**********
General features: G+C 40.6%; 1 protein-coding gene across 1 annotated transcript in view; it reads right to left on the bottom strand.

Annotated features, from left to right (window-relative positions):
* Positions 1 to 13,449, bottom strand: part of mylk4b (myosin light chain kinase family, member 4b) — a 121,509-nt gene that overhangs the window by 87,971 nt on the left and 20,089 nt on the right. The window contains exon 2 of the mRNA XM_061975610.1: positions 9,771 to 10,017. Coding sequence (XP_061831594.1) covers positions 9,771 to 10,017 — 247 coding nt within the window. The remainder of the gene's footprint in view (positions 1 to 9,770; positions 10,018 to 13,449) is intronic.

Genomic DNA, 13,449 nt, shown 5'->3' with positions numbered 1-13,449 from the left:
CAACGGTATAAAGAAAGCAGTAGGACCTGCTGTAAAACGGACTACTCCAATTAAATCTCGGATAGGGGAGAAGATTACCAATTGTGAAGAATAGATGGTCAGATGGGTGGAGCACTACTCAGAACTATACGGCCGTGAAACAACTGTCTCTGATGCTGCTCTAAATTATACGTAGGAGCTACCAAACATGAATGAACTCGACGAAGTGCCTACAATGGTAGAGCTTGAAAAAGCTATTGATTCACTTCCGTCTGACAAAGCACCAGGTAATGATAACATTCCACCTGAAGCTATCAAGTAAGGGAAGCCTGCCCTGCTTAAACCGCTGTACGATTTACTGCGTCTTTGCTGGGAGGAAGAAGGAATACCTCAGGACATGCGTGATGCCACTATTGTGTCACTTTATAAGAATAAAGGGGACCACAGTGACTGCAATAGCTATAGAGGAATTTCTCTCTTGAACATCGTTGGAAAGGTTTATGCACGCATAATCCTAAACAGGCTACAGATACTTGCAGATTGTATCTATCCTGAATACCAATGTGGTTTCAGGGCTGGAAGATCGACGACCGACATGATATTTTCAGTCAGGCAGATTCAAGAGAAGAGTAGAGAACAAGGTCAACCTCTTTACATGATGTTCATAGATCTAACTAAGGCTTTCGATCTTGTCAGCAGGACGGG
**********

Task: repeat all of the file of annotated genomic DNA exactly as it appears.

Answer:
General features: G+C 40.6%; 1 protein-coding gene across 1 annotated transcript in view; it reads right to left on the bottom strand.

Annotated features, from left to right (window-relative positions):
* Positions 1 to 13,449, bottom strand: part of mylk4b (myosin light chain kinase family, member 4b) — a 121,509-nt gene that overhangs the window by 87,971 nt on the left and 20,089 nt on the right. The window contains exon 2 of the mRNA XM_061975610.1: positions 9,771 to 10,017. Coding sequence (XP_061831594.1) covers positions 9,771 to 10,017 — 247 coding nt within the window. The remainder of the gene's footprint in view (positions 1 to 9,770; positions 10,018 to 13,449) is intronic.

Genomic DNA, 13,449 nt, shown 5'->3' with positions numbered 1-13,449 from the left:
CAACGGTATAAAGAAAGCAGTAGGACCTGCTGTAAAACGGACTACTCCAATTAAATCTCGGATAGGGGAGAAGATTACCAATTGTGAAGAATAGATGGTCAGATGGGTGGAGCACTACTCAGAACTATACGGCCGTGAAACAACTGTCTCTGATGCTGCTCTAAATTATACGTAGGAGCTACCAAACATGAATGAACTCGACGAAGTGCCTACAATGGTAGAGCTTGAAAAAGCTATTGATTCACTTCCGTCTGACAAAGCACCAGGTAATGATAACATTCCACCTGAAGCTATCAAGTAAGGGAAGCCTGCCCTGCTTAAACCGCTGTACGATTTACTGCGTCTTTGCTGGGAGGAAGAAGGAATACCTCAGGACATGCGTGATGCCACTATTGTGTCACTTTATAAGAATAAAGGGGACCACAGTGACTGCAATAGCTATAGAGGAATTTCTCTCTTGAACATCGTTGGAAAGGTTTATGCACGCATAATCCTAAACAGGCTACAGATACTTGCAGATTGTATCTATCCTGAATACCAATGTGGTTTCAGGGCTGGAAGATCGACGACCGACATGATATTTTCAGTCAGGCAGATTCAAGAGAAGAGTAGAGAACAAGGTCAACCTCTTTACATGATGTTCATAGATCTAACTAAGGCTTTCGATCTTGTCAGCAGGACGGG